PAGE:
U.S. President Barack Obama speaks at the Rodon Group manufacturing facility on November 30, 2012 in Hatfield, Pennsylvania. Obama made a case for action on "fiscal cliff" legislation and urged congress to work together for a solution. (Jessica Kourkounis/GETTY IMAGES)

The fiscal cliff debate is at a stalemate. Is anyone actually surprised?

Sure, Republicans may have made a show of offering to include more revenues in the discussion. But anyone who thinks a deal might be neatly tied up before Christmas is forgetting several things. One: Democrats may have had several key wins in the election, but the contest was still close enough not to give anyone an overwhelming mandate. Two: The already terrible hyper-partisanship is likely worse in the aftermath of the election, with one side licking its wounds, the other feeling overconfident and both sides with less to gain (at least in the short term) from appearing to give anything up.  

And three: The president learned a lot in the bruising battles over the budget and the debt ceiling during his first term, and is likely to be less willing to give ground early. Coming off the heels of the election, Obama has “emerged as a different kind of negotiator in the past week or two,” the New York Times wrote Sunday. He appears far more disciplined and adamant than in earlier discussions.

Obama has made the first formal proposal one that does little to include compromises for Republicans, such as tax cuts.Instead, the plan Treasury Secretary Timothy Geithner delivered includes $1.6 trillion in taxes from the rich, short-term stimulus spending, $600 billion in cuts, and the ability for the president to raise the ceiling on federal borrowing without Congress’s approval. Republicans howled in protest, then offered their own counter-proposal Monday afternoon.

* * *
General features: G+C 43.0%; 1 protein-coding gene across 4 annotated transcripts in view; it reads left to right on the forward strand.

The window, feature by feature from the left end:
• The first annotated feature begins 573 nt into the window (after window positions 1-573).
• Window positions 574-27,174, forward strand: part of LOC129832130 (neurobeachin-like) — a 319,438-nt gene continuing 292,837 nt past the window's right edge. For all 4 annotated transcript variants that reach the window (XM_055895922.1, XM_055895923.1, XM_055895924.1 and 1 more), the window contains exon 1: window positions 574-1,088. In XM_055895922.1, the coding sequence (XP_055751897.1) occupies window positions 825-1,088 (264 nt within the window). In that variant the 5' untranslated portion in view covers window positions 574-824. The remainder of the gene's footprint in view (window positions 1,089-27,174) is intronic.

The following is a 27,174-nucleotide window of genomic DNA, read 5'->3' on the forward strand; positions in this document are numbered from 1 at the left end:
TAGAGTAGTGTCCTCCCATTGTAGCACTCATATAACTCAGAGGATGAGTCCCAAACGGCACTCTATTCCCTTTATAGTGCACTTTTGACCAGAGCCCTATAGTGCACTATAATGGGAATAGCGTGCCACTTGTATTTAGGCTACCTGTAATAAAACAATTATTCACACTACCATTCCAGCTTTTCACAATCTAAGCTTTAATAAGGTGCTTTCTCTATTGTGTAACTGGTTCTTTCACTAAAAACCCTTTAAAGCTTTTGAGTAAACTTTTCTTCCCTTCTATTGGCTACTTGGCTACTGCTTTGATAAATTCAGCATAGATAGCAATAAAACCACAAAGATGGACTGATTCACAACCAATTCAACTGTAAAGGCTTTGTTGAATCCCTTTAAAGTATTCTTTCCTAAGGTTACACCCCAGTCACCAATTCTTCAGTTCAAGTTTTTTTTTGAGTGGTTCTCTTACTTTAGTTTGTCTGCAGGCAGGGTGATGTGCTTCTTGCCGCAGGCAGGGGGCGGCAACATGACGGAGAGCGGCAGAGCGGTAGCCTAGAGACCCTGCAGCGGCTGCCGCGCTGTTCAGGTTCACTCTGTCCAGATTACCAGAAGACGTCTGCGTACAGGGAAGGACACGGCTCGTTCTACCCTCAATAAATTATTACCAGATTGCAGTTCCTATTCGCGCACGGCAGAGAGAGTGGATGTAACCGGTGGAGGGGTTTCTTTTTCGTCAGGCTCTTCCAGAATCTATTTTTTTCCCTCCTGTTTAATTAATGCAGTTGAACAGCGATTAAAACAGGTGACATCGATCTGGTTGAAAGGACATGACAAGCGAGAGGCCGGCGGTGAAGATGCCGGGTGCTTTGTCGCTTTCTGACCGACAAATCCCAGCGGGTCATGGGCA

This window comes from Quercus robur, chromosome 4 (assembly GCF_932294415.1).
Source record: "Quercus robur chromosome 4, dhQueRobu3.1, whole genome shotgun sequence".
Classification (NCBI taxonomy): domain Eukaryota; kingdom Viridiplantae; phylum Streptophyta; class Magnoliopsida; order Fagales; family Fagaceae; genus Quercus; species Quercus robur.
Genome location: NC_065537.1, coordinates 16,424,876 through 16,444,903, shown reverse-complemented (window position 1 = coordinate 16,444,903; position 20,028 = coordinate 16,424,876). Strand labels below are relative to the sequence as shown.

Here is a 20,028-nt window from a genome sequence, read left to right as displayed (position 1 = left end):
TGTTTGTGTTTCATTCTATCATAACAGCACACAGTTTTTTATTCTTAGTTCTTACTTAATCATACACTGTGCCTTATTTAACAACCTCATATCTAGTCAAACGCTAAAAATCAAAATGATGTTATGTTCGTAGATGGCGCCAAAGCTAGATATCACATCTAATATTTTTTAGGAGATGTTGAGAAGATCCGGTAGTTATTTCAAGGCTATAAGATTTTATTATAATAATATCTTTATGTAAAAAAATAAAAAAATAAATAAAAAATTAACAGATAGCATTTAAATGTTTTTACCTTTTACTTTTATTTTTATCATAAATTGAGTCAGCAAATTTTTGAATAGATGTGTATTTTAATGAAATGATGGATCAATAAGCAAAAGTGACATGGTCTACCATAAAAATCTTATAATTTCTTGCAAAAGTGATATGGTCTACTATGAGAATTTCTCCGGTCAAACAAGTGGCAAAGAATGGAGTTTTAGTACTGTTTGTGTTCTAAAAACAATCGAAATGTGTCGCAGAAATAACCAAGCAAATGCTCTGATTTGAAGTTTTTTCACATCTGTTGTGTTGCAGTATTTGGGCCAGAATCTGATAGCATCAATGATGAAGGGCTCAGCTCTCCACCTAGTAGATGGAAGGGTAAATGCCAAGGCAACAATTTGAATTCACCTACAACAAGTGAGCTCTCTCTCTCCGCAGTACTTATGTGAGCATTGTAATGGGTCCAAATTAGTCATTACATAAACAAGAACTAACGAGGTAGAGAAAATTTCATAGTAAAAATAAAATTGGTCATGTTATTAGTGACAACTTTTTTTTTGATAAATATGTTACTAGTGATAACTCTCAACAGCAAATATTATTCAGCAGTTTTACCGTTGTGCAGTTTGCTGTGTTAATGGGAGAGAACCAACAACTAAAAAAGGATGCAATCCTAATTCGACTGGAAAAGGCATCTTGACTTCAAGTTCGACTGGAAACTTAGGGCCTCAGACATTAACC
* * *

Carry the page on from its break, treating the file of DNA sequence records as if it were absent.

Was this a good move for the president? It’s of course too early to know. On the one hand, Obama has been roundly criticized for not pushing hard enough for his ideas, and giving ground too early. Some 60 percent of Americans agree that taxes need to be raised on the wealthy, so even if he doesn’t quite have a so-called “mandate,” he certainly has a majority—of voters at least—supporting him. And no matter how close we may be to Dec. 31, this is still the opening round, and the next round is likely the place for more concessions.

Still, the president has also done something that could make negotiations far more difficult. He has made it clear that raising tax rates on the wealthy is his line in the sand. Without that, anything else appears to be a loss for him. Being so public about that target could help the president, given the idea’s support among voters. And we’d usually argue that for leaders, clarity on goals is essential. But it could also hurt him. Research on negotiations (if the goal is an actual deal) shows that being so candid about your bottom line can actually backfire. As a result, former Bush aide Tony Fratto told the Times, “if [a tax increase] is going to happen, it will be last if Republicans can hold out.”

This, of course, was not a card he could hide. A much-repeated and well-supported campaign promise, Obama’s goal of ending the Bush tax cuts for the wealthiest Americans was never a secret. But because his opponents will likely use it to draw out the debate as long as possible, it may make his job of standing firm on the issue—and looking like the hard-line leader he’s been criticized by his party for not being—just that much harder.

Jena McGregor is a columnist for the Washington Post’s On Leadership section.

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